You have decided to pursue a fulfilling career in law. However, you wonder how you can best prepare for that career. You have heard that some students who study pre-law do not quite build the foundation they need to enter law school or begin training with law enforcement. You may have also heard that pre-law represents your only worthwhile option.
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The truth lies between the two. Law schools accept students from all kinds of disciplines, but the four listed below should prepare you best for careers in law.
If you want to focus on criminal, personal injury, or corporate law in your career, consider a degree in criminology for your undergraduate studies. This degree focuses on every facet of criminal behavior. You will also learn about the inner workings of the criminal justice system.
Additionally, should you want to join law enforcement or correction organizations, this degree will prepare you better than every other on this list.
2. English and Journalism
It may seem counterintuitive to earn a degree in English or journalism when you want to continue on to law school. However, both of these degrees will prepare you in ways that no other path can.
For example, both teach you exceptional communication skills and prepare you for the rigorous written and verbal presentations and arguments you will make in the future. English and journalism will also teach you how to think from multiple perspectives and show tolerance and understanding towards your clients.
[What are some of the top career paths followed by law school graduates?]
Economics may also seem like a counterintuitive choice; however, its emphasis on calculation and strategy will serve you well when you advance to law school. Corporations and bankruptcy law firms will need your firm grasp of economic workings. Other entities will need your rational understanding of cause and effect.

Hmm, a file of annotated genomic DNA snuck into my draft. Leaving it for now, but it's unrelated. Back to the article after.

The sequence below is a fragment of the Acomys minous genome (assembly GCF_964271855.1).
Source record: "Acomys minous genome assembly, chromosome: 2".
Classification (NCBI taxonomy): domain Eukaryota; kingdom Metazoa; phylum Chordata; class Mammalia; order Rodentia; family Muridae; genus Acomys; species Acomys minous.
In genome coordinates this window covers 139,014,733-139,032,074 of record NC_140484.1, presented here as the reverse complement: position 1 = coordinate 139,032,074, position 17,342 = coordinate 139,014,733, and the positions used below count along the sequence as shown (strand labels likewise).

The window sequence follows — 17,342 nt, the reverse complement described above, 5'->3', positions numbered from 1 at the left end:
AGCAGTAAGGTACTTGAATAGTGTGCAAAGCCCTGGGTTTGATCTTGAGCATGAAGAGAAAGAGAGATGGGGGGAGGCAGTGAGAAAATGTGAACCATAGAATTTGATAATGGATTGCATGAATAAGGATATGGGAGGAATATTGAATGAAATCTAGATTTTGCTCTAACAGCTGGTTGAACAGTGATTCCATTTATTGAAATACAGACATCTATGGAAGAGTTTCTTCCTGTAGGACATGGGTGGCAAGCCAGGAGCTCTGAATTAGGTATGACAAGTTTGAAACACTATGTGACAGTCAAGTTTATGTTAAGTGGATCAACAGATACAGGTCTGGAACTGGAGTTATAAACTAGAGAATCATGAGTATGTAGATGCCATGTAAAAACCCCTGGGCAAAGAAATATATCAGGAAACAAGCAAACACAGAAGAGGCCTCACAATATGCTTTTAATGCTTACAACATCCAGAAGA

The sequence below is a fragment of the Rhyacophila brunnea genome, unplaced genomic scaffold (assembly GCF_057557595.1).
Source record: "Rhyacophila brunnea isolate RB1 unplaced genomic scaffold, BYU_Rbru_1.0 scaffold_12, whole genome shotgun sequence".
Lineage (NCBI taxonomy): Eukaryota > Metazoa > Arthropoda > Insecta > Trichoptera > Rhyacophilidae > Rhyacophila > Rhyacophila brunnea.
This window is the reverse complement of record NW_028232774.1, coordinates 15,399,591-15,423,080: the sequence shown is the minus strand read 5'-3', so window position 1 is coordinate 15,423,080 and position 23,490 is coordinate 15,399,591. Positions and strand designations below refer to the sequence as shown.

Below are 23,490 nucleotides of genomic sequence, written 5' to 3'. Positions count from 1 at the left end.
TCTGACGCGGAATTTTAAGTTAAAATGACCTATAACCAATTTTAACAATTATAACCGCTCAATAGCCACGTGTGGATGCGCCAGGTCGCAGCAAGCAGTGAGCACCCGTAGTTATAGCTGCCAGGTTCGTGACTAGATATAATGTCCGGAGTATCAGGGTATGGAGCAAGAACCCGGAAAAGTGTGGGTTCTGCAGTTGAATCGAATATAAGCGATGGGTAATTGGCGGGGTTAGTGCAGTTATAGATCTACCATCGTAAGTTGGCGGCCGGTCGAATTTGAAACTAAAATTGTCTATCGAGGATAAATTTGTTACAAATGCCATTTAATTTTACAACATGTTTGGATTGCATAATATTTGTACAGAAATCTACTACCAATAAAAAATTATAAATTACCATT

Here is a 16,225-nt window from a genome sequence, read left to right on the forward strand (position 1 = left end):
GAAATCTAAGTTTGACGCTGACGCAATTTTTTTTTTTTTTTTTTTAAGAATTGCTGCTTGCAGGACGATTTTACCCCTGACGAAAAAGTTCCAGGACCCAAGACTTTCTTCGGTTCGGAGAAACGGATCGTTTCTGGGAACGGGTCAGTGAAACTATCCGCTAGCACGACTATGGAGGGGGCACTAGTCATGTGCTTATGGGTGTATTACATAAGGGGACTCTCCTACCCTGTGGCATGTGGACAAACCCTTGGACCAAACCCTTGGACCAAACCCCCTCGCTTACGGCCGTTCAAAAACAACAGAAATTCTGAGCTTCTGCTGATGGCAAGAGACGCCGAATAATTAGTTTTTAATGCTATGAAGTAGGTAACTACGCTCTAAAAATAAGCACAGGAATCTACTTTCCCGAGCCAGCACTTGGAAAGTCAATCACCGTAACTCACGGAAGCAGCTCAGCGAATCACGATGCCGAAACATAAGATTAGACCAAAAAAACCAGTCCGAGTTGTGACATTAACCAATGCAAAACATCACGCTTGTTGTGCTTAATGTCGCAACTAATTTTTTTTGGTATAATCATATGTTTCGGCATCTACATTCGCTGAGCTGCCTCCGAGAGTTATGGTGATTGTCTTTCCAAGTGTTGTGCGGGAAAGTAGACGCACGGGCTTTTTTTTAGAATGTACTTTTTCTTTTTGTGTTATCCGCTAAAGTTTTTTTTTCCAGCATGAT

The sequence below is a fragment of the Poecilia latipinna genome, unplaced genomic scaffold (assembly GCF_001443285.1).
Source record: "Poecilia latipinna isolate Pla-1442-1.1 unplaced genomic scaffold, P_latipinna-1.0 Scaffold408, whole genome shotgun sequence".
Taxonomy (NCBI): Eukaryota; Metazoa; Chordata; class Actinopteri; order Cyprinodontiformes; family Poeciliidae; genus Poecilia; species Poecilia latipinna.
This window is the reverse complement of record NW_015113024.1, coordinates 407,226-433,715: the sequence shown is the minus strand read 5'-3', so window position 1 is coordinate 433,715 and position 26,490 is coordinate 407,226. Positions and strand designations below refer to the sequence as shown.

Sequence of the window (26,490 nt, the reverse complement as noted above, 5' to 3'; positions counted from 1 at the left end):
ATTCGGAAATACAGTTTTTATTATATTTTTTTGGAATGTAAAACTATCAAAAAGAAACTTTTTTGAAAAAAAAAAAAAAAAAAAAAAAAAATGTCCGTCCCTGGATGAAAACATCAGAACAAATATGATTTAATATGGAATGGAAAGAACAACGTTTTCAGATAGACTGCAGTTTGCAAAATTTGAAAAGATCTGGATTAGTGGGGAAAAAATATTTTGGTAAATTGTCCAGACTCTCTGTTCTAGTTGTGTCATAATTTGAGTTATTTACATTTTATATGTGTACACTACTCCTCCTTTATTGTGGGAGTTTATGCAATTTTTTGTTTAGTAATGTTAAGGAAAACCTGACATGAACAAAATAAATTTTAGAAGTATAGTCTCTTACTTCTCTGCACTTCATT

4. Physics or Mathematics
Any degree that works with numbers will help you prepare for a career in law. Physics and mathematics can help you in many of the same ways that economics will.
However, these two majors also ready you for law school’s rigors. By the time you complete these degrees, you already have the self-control to complete complex and even sometimes tedious assignments. You’ll have all the mental tools you need to succeed in law after you graduate.
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Which Should You Choose?
The bottom line is that you should choose an undergraduate degree that you know you will excel in. If any of the degrees above play to your strengths, choose them. If another suits you better, opt for that one. Just make sure that the one you choose aligns—in some way—with the field of law you will eventually pursue, even if your undergraduate degree only teaches you discipline.
A recent college graduate from University of San Francisco, Anica loves dogs, the ocean, and anything outdoor-related. She was raised in a big family, so she’s used to putting things to a vote. Also, cartwheels are her specialty. You can connect with Anica here.